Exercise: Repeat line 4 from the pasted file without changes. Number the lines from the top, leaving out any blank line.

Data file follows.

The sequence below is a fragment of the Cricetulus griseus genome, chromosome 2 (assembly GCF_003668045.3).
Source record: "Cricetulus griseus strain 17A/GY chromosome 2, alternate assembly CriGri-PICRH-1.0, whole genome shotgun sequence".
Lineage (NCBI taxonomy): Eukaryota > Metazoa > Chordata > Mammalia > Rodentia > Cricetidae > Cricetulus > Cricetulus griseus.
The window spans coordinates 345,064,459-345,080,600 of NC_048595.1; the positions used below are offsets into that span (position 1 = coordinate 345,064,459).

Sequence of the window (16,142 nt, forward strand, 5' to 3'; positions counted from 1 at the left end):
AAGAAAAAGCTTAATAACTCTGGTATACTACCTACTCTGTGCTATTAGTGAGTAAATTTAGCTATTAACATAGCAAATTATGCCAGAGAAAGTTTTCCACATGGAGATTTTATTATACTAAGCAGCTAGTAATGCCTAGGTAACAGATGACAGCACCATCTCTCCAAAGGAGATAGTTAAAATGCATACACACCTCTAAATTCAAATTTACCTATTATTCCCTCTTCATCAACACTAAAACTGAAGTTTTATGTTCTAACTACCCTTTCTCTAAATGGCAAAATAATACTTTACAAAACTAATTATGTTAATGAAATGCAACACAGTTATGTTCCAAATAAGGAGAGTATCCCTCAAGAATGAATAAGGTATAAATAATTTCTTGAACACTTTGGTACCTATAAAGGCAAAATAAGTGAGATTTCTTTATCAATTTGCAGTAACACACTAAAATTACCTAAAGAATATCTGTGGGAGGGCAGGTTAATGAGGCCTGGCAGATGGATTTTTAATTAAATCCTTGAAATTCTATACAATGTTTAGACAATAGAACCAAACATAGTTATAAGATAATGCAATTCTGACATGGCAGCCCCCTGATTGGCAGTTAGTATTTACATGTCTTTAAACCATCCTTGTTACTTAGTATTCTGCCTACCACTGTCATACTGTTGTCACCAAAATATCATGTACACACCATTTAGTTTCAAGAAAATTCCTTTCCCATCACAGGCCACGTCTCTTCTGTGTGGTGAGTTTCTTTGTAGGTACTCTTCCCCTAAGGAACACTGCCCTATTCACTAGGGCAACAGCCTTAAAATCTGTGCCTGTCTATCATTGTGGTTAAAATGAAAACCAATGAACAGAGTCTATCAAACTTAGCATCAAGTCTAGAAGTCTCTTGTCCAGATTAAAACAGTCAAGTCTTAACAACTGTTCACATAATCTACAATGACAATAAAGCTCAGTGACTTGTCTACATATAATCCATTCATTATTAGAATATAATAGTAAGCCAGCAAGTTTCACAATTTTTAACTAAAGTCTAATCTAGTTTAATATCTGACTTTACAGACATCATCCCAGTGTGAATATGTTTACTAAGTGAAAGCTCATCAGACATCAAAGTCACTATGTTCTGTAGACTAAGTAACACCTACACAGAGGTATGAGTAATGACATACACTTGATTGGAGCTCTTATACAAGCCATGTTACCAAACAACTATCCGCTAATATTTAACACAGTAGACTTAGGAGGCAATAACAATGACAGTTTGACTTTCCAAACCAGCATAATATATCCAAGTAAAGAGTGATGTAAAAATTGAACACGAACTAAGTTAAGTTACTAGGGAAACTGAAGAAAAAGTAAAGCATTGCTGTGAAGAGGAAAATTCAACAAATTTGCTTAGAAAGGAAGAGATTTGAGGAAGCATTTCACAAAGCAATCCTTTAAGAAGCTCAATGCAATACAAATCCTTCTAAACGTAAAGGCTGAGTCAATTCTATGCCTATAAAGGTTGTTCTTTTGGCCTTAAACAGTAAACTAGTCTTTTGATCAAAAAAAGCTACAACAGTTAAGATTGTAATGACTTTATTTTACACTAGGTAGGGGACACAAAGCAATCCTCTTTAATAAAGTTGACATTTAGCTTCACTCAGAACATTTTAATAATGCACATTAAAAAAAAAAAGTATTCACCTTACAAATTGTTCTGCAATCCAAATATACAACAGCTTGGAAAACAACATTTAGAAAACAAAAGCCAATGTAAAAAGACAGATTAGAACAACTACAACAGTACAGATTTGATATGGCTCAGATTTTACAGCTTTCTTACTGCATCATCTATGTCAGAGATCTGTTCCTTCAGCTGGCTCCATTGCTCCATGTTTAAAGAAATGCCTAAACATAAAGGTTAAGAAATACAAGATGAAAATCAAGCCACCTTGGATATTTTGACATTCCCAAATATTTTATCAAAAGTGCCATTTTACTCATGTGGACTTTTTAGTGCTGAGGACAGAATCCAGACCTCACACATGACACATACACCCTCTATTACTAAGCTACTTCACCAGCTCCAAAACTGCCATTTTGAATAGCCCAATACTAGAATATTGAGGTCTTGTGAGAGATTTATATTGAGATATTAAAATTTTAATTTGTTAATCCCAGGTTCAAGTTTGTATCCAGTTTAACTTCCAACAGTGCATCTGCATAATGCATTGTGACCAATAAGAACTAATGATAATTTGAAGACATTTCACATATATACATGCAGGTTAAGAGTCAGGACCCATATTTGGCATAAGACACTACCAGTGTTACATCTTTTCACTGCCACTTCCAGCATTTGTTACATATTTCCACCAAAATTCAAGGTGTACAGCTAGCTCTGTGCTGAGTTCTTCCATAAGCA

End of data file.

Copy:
The window spans coordinates 345,064,459-345,080,600 of NC_048595.1; the positions used below are offsets into that span (position 1 = coordinate 345,064,459).